To write a post comparing Stellenbosch versus Franschhoek in the Cape Winelands is fairly dangerous. I may have furious hoteliers from both towns claiming that I have been biased. However let’s make this comparison as it’s what our clients want to know.
Where I come from the Cotswolds in England (though I moved here over 20 years ago), we used to have what we used to call “show villages”. Bourton on the Water would be a classic example. It is immensely picturesque with a babbling brook running through it, charming little shops and art galleries and a wide village green bordered by handsome golden-stoned Cotswold cottages (which would be considered large houses anywhere else in the country). Its obvious appeal led to coach loads of tourists wanting to spend their money. (They even had to establish a coach park on the edge of the village!) Lovely little expensive shops sprang up to lighten the weight of the punters’ wallets. There is nothing wrong with Bourton on the Water; it’s just that it is somewhat unreal. Real villages don’t look like that.
To my mind, there is something of the Bourtons about Franschhoek… Yes it is a pretty little town in a gorgeous valley with a central street crammed with chi-chi little shops and the ubiquitious art galleries. There are no end of charming little places to eat. So I can see its obvious appeal to the visitor. But is it real? (Does that even matter, you may ask?)
Stellenbosch is South Africa’s second oldest town, and probably the most beautiful. Governor Simon van der Stel visited the Eerste River Valley in 1679 and decided this was the perfect place to establish farms to feed the growing restocking needs of all the ships passing through Cape Town on their way from Europe to the Dutch East Indies. This charming town was established soon after in 1685 and offers an array of oak-lined streets with picturesque Cape Dutch houses with their characteristic white limestone walls, and ancient water furrows lining the streets. It is home to some of the best restaurants in the country with three restaurants currently in SA’s top ten (Terroir, Rust en Vrede and Overture), the finest wine estates as well as the popular Stellenbosch University.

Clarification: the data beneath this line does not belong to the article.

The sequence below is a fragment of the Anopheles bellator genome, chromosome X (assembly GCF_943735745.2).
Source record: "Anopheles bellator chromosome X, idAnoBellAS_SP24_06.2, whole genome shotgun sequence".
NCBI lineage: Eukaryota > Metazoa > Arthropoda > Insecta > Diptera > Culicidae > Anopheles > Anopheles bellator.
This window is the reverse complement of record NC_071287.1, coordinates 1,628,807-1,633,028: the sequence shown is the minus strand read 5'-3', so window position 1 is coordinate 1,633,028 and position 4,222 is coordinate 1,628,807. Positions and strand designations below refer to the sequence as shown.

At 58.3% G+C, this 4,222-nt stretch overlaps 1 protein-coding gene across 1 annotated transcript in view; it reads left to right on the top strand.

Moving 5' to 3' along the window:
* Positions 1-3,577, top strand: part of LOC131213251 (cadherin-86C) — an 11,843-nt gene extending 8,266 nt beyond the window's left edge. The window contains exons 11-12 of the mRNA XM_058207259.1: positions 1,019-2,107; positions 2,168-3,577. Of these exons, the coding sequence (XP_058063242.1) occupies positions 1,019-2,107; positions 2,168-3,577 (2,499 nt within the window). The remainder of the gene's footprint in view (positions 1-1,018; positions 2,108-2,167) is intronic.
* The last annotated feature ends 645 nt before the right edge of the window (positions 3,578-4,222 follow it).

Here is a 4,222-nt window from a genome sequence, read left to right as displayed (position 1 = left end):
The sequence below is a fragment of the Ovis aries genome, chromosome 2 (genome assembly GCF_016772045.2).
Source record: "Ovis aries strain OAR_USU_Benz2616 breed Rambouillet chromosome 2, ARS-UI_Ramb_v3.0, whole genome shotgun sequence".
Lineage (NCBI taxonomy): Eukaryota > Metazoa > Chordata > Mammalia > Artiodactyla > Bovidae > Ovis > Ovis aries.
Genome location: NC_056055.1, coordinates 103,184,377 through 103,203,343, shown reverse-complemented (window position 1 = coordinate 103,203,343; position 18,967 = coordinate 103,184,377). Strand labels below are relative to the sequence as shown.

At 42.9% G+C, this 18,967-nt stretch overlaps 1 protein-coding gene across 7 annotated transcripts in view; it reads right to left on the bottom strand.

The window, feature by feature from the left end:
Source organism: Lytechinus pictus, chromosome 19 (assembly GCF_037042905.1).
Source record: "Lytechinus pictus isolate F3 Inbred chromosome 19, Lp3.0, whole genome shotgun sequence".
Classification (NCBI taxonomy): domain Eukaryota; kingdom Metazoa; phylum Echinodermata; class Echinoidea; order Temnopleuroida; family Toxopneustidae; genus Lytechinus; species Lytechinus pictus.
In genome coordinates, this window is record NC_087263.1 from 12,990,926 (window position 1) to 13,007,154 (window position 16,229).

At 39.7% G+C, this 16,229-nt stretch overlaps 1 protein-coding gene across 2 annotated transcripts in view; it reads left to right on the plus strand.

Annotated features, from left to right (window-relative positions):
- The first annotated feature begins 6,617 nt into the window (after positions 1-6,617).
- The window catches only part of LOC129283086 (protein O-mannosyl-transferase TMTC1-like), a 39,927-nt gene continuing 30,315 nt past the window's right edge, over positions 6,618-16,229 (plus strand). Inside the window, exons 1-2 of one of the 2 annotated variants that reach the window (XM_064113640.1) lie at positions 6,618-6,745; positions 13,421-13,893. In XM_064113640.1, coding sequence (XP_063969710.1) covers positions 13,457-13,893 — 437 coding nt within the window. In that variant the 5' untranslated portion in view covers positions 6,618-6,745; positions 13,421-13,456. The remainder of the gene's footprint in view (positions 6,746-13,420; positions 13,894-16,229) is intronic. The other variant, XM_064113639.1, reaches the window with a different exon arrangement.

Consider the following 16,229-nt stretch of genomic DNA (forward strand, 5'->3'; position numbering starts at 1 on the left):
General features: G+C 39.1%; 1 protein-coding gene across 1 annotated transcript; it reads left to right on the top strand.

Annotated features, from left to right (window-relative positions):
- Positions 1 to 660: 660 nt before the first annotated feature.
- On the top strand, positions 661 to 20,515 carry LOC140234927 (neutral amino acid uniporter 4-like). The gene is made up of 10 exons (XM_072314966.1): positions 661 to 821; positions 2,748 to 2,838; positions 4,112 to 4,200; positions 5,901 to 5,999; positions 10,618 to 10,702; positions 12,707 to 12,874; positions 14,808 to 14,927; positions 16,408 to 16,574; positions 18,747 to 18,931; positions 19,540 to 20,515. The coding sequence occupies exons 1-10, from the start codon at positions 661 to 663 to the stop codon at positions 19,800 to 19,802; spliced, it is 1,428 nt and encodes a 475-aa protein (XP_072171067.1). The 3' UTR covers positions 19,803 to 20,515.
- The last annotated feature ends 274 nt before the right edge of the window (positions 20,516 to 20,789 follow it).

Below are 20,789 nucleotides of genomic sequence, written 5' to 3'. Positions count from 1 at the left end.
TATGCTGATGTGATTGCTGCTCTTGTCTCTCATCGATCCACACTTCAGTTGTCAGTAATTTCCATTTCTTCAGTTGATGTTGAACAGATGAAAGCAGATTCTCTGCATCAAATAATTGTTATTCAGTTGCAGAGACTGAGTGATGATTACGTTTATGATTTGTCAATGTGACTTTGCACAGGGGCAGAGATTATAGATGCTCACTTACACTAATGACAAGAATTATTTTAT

- A patchwork of charming oak-lined streets brimmed with shops, bistros and yes, art galleries. But given that the town is not reliant only on tourists, the range and prices are wider and more eclectic. Restaurants are not just for tourists but for locals and students.
- The only University town in South Africa (perhaps alongside Grahamstown) and the sizeable student population lends a vibrancy and carefree air.
- Loads of history dating back to the 17th century with some interesting museums to visit such as the Village Museum and the Stellenryk Wine Museum.
- Being larger, there is plenty of offer in addition to wine and food-tasting. The Rupert Museum contains one of the finest collections of South African art as well as a motor museum, the Eagles Encounter and Giraffe House area great wildlife awareness centres and Jonkershoek Nature Reserve is ideal for walking.
- Stellenbosch is more central than Franschhoek so every part of the Cape Winelands is within a 30 minute drive, whereas it would take you well over an hour to get to Vergelegen from Franschhoek
- Similarly you have a vast array of wine estates in all directions (over 100 at the last count), many of which have excellent restaurants for lunchtime stops. Its probably fair to say that many of the better wine estates in South Africa are in the Stellenbosch valley with its slightly milder climate – think Thelema, Kanonkop, Rustenberg…
- This is a town, rather than a large village, so there is traffic and there is an industrial area on the northern side of the town. Depending on your route into the town, you may be immediately captivated by the outskirts of Stellenbosch. The easy analogy here is Oxford in England versus Cambridge.
- Its vibrancy also means that parking is an issue. No more so than in many touristy towns in Europe but to struggle to find parking in South Africa is a rarity! You may have to park further away and walk a few hundred metres…